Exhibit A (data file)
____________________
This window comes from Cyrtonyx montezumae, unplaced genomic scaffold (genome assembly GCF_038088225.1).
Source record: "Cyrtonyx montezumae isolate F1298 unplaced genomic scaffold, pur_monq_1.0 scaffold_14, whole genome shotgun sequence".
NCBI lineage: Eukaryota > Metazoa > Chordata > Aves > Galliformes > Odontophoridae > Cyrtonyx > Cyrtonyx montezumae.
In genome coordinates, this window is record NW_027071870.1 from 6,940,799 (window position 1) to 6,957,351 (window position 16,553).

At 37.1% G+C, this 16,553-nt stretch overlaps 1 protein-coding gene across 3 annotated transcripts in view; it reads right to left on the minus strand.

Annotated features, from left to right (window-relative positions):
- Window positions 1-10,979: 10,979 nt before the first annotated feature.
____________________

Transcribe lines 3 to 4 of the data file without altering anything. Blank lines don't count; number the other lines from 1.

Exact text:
NCBI lineage: Eukaryota > Metazoa > Chordata > Aves > Galliformes > Odontophoridae > Cyrtonyx > Cyrtonyx montezumae.
In genome coordinates, this window is record NW_027071870.1 from 6,940,799 (window position 1) to 6,957,351 (window position 16,553).